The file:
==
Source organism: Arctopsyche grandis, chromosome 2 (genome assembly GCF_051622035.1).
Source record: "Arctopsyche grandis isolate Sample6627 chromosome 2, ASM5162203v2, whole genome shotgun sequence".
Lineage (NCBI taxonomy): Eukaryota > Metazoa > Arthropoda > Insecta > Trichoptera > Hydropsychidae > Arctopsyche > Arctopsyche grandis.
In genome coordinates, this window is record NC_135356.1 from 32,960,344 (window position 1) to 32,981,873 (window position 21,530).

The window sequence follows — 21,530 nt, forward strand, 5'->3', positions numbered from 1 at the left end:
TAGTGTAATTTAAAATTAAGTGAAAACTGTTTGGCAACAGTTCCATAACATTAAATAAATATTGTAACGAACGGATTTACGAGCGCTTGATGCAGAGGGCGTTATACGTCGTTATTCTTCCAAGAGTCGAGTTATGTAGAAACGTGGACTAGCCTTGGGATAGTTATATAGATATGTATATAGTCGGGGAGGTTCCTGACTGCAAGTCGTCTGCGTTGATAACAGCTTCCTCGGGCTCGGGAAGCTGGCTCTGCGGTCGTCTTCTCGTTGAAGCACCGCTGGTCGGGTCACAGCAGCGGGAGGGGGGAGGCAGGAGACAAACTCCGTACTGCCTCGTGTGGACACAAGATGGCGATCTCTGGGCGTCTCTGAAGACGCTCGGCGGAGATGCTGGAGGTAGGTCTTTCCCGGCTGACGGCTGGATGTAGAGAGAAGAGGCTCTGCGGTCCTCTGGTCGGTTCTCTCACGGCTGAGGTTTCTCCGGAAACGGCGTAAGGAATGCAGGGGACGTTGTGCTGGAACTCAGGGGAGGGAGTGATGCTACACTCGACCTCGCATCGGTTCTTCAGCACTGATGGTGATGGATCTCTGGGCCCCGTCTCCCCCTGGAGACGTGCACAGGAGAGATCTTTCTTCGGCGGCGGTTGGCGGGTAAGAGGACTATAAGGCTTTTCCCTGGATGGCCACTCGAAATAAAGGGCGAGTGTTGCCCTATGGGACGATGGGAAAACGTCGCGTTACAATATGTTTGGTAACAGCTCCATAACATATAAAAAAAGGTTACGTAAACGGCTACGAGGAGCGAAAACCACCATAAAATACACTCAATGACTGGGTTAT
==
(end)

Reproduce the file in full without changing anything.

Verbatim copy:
Source organism: Arctopsyche grandis, chromosome 2 (genome assembly GCF_051622035.1).
Source record: "Arctopsyche grandis isolate Sample6627 chromosome 2, ASM5162203v2, whole genome shotgun sequence".
Lineage (NCBI taxonomy): Eukaryota > Metazoa > Arthropoda > Insecta > Trichoptera > Hydropsychidae > Arctopsyche > Arctopsyche grandis.
In genome coordinates, this window is record NC_135356.1 from 32,960,344 (window position 1) to 32,981,873 (window position 21,530).

The window sequence follows — 21,530 nt, forward strand, 5'->3', positions numbered from 1 at the left end:
TAGTGTAATTTAAAATTAAGTGAAAACTGTTTGGCAACAGTTCCATAACATTAAATAAATATTGTAACGAACGGATTTACGAGCGCTTGATGCAGAGGGCGTTATACGTCGTTATTCTTCCAAGAGTCGAGTTATGTAGAAACGTGGACTAGCCTTGGGATAGTTATATAGATATGTATATAGTCGGGGAGGTTCCTGACTGCAAGTCGTCTGCGTTGATAACAGCTTCCTCGGGCTCGGGAAGCTGGCTCTGCGGTCGTCTTCTCGTTGAAGCACCGCTGGTCGGGTCACAGCAGCGGGAGGGGGGAGGCAGGAGACAAACTCCGTACTGCCTCGTGTGGACACAAGATGGCGATCTCTGGGCGTCTCTGAAGACGCTCGGCGGAGATGCTGGAGGTAGGTCTTTCCCGGCTGACGGCTGGATGTAGAGAGAAGAGGCTCTGCGGTCCTCTGGTCGGTTCTCTCACGGCTGAGGTTTCTCCGGAAACGGCGTAAGGAATGCAGGGGACGTTGTGCTGGAACTCAGGGGAGGGAGTGATGCTACACTCGACCTCGCATCGGTTCTTCAGCACTGATGGTGATGGATCTCTGGGCCCCGTCTCCCCCTGGAGACGTGCACAGGAGAGATCTTTCTTCGGCGGCGGTTGGCGGGTAAGAGGACTATAAGGCTTTTCCCTGGATGGCCACTCGAAATAAAGGGCGAGTGTTGCCCTATGGGACGATGGGAAAACGTCGCGTTACAATATGTTTGGTAACAGCTCCATAACATATAAAAAAAGGTTACGTAAACGGCTACGAGGAGCGAAAACCACCATAAAATACACTCAATGACTGGGTTAT